In South America the Cretaceous history is much like that of the northern continent. The subsidence which inaugurated the Lower Cretaceous extended the sea over the northern part of South America and covered northeastern Brazil, with fresh-water deposits in central Brazil. All along the Cordillera, from Venezuela to Patagonia, marine Cretaceous is found, but east of the mountains, with the exceptions already noted, the system is represented chiefly by non-marine sandstones. In Patagonia, however, is an area of marine Lower Cretaceous east of the Andes, though its extent is not known. Thick continental sandstones represent most of the period, but toward the close, the entire Patagonian plain appears to have been submerged for a short time by a transgression of the Upper Cretaceous sea. The faunal relations of the South American Lower Cretaceous are very intimate with northern and western Africa. Gigantic volcanic activity went on along the Cordillera in Mesozoic times; in Chili and Peru the marine Cretaceous is principally made up of stratified igneous material, and the Andes contain the largest known area of Mesozoic eruptives.

The mountain-making upheaval probably came at the close of the Cretaceous.

In Europe, toward the end of the Jura, the sea retired from nearly all of the central region, which in part became dry land and in part was covered with lakes and inland seas. One of the largest of these covered much of southern England, extending far into Germany, and in it was deposited a great thickness of sand and clay, with some shell limestone, the Wealden. The Alpine region remained submerged under a clear and deep sea, and the transition from the Jurassic is very gradual. In the oldest Cretaceous epoch {Neocomian) a renewed transgression submerged large parts of central Europe, though the sea was far less extensive than that of the Middle and Upper Jurassic. In consequence, a great gulf was established over southern England, northern France, and north Germany to Poland, a gulf bounded on the north by the highlands of Britain, Scandinavia, and northwestern Russia, and on the south by a land stretching from Ireland to Bohemia; Belgium was mostly an island. The expanded Mediterranean covered southeastern Asia Minor and northern Africa. In the Upper Cretaceous the northern gulf was greatly extended, covering many areas that had been land since Palaeozoic or pre-Cambrian times.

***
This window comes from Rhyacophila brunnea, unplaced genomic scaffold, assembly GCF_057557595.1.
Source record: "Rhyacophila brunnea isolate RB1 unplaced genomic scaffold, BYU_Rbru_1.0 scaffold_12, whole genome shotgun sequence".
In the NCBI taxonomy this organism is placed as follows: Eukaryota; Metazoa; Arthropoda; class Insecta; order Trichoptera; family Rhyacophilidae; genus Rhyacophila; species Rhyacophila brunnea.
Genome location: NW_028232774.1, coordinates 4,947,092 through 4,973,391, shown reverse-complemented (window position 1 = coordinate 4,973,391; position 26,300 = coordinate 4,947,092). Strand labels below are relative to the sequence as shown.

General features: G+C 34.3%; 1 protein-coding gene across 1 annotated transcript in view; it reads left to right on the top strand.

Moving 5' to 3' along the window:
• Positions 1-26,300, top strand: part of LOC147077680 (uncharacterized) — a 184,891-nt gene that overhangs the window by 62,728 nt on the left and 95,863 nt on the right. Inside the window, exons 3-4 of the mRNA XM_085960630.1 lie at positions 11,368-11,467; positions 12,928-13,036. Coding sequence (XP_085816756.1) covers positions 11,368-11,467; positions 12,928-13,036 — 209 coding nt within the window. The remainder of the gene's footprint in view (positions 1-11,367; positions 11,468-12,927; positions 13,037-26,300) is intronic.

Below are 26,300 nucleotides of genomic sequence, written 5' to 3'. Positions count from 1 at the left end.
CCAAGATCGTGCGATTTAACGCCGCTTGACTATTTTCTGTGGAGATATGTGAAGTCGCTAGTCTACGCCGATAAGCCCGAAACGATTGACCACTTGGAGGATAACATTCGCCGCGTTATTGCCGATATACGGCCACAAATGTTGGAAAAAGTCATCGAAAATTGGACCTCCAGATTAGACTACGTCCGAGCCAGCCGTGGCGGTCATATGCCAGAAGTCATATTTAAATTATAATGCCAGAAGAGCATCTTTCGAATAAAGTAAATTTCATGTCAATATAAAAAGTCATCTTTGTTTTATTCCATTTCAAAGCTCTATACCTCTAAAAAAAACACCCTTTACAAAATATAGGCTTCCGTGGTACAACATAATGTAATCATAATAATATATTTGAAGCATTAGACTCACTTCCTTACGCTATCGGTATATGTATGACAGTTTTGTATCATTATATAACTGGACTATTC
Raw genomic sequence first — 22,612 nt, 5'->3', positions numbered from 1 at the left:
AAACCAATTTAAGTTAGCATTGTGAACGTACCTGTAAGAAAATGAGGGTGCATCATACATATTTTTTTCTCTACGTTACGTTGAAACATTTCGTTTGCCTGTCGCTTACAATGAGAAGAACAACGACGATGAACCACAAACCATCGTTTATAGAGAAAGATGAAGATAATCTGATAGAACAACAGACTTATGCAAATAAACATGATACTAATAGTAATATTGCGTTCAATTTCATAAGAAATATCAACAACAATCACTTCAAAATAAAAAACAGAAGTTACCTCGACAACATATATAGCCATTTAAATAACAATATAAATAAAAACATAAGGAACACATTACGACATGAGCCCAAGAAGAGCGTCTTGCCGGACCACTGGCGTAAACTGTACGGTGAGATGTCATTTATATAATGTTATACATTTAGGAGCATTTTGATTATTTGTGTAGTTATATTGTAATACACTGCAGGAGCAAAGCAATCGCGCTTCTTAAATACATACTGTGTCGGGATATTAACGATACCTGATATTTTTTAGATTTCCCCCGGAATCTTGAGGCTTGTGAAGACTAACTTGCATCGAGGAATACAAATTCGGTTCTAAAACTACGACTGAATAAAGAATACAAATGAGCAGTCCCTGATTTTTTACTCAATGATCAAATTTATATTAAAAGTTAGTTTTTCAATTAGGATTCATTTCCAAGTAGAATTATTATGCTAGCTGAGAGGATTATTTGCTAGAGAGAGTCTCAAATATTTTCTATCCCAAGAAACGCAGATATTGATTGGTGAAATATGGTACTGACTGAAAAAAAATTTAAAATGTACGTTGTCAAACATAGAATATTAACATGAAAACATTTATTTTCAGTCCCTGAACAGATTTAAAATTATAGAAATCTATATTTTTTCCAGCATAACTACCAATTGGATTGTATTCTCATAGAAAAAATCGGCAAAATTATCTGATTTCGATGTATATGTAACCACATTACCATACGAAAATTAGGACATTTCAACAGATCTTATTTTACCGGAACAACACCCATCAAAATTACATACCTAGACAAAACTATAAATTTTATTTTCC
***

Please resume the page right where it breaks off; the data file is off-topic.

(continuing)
Parts of this basin became very deep, and its most characteristic deposit, especially over southern England and northern France, was chalk, which the microscope shows to be made up of the shells of Foraminifera and to resemble the modern foraminiferal oozes. Over the Alpine region upheavals in the Upper Cretaceous had established land areas, indicated by extensive fresh-water deposits recurring at intervals from Spain to Hungary, in the latter country containing coal. The Cretaceous was closed in Europe by a gradual upheaval which excluded the sea from wide areas that it had occupied.

In Africa the only extensive Cretaceous areas are those of the north, where the Atlas Mountains, and much of the surface of the Libyan desert are made up of these rocks. A limited transgression of the sea also took place along the western coast. In South Africa are traces of two Cretaceous invasions of the sea, both of which merely occupied old valleys for quite a short distance from the coast of Cape Colony and Natal. The first invasion is of Neocomian date (Uitenhage beds) and its fossils have a distinct likeness to those of Patagonia. The second incursion took place later in the Cretaceous, at a horizon not yet determined.

Southern and eastern Asia display many areas of Cretaceous rocks, as, for example, in southern India and Japan. Australia also has extensive areas of this system, which are best known in Queensland, where they are chiefly Lower Cretaceous and contain coal. The New Zealand Cretaceous is also coal-bearing.


The evidence for the existence of climatic zones is more distinct in the Cretaceous than in the Jurassic, though the difference between the zones must have been slight, for the Upper Cretaceous flora extends to Greenland with hardly any change. On the other hand, the marine animals show a decided difference according to latitude. In the Mediterranean region of Europe and Asia, the West Indies, Mexico, and the north coast of South America the seas abounded in reef-building corals, in the extraordinary groups of bivalve molluscs, or Pelecypoda, called the Rudistes and Caprotituz, and in certain genera of Ammonites, such as Lytoceras, Haploceras, and Phylloceras. In northern and central Europe and on the Atlantic coast of the United States these forms are rare or absent and other groups take their place. The probable explanation of the seeming contradiction in the testimony of land plants and marine animals is in the existence of a cool polar sea and southward currents from it.